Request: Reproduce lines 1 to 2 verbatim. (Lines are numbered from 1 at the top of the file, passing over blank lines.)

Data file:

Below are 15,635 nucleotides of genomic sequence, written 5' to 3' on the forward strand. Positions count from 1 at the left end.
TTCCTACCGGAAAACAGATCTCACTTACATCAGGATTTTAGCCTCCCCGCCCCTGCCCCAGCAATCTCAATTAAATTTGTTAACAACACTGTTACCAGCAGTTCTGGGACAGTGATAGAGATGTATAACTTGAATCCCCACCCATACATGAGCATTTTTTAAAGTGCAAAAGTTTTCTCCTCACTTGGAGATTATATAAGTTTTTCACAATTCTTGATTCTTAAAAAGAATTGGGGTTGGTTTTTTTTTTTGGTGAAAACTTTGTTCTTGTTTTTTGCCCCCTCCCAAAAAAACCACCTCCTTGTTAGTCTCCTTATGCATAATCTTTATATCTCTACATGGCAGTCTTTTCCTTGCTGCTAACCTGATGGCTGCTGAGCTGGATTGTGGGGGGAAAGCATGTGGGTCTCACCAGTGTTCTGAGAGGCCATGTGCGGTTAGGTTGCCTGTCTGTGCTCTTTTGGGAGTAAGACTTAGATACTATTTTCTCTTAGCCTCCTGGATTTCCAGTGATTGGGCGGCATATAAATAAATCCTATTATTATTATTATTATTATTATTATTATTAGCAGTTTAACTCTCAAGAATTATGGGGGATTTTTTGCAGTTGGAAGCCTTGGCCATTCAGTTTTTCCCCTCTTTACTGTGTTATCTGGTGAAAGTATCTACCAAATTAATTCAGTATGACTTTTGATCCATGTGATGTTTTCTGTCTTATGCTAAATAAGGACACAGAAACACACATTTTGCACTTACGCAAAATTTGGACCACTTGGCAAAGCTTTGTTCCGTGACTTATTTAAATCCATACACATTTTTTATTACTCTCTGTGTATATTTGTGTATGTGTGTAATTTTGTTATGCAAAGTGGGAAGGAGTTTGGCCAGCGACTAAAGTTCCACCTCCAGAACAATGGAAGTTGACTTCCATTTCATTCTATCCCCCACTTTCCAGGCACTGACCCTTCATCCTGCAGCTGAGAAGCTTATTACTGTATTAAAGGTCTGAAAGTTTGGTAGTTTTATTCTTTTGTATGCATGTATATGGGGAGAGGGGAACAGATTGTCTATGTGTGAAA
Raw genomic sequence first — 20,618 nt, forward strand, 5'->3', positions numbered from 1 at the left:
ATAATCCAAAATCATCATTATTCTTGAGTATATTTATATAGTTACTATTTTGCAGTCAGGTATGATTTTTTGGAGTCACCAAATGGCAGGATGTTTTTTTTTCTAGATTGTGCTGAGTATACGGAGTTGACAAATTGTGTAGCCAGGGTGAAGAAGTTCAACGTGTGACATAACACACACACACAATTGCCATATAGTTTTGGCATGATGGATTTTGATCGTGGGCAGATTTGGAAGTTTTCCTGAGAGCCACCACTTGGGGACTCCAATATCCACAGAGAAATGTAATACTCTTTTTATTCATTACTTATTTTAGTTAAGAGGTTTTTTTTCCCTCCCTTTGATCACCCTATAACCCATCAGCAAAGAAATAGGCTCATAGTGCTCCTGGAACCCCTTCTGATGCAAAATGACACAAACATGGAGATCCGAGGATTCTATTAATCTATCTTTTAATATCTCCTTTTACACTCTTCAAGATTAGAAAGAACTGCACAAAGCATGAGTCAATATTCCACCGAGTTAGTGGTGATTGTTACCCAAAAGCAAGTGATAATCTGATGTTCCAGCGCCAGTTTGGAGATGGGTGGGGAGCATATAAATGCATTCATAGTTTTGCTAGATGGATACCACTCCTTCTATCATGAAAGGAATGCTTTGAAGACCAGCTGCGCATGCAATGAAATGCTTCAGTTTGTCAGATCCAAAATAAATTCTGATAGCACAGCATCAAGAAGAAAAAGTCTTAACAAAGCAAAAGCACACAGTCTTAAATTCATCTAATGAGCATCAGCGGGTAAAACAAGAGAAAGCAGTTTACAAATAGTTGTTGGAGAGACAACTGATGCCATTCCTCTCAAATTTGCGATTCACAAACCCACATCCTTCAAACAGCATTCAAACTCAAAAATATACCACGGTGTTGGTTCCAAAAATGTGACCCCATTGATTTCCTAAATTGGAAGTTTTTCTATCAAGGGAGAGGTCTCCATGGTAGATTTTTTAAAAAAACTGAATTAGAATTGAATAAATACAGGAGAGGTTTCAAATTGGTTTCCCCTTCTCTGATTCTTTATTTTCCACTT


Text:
Below are 15,635 nucleotides of genomic sequence, written 5' to 3' on the forward strand. Positions count from 1 at the left end.
TTCCTACCGGAAAACAGATCTCACTTACATCAGGATTTTAGCCTCCCCGCCCCTGCCCCAGCAATCTCAATTAAATTTGTTAACAACACTGTTACCAGCAGTTCTGGGACAGTGATAGAGATGTATAACTTGAATCCCCACCCATACATGAGCATTTTTTAAAGTGCAAAAGTTTTCTCCTCACTTGGAGATTATATAAGTTTTTCACAATTCTTGATTCTTAAAAAGAATTGGGGTTGGTTTTTTTTTTTGGTGAAAACTTTGTTCTTGTTTTTTGCCCCCTCCCAAAAAAACCACCTCCTTGTTAGTCTCCTTATGCATAATCTTTATATCTCTACATGGCAGTCTTTTCCTTGCTGCTAACCTGATGGCTGCTGAGCTGGATTGTGGGGGGAAAGCATGTGGGTCTCACCAGTGTTCTGAGAGGCCATGTGCGGTTAGGTTGCCTGTCTGTGCTCTTTTGGGAGTAAGACTTAGATACTATTTTCTCTTAGCCTCCTGGATTTCCAGTGATTGGGCGGCATATAAATAAATCCTATTATTATTATTATTATTATTATTATTATTAGCAGTTTAACTCTCAAGAATTATGGGGGATTTTTTGCAGTTGGAAGCCTTGGCCATTCAGTTTTTCCCCTCTTTACTGTGTTATCTGGTGAAAGTATCTACCAAATTAATTCAGTATGACTTTTGATCCATGTGATGTTTTCTGTCTTATGCTAAATAAGGACACAGAAACACACATTTTGCACTTACGCAAAATTTGGACCACTTGGCAAAGCTTTGTTCCGTGACTTATTTAAATCCATACACATTTTTTATTACTCTCTGTGTATATTTGTGTATGTGTGTAATTTTGTTATGCAAAGTGGGAAGGAGTTTGGCCAGCGACTAAAGTTCCACCTCCAGAACAATGGAAGTTGACTTCCATTTCATTCTATCCCCCACTTTCCAGGCACTGACCCTTCATCCTGCAGCTGAGAAGCTTATTACTGTATTAAAGGTCTGAAAGTTTGGTAGTTTTATTCTTTTGTATGCATGTATATGGGGAGAGGGGAACAGATTGTCTATGTGTGAAA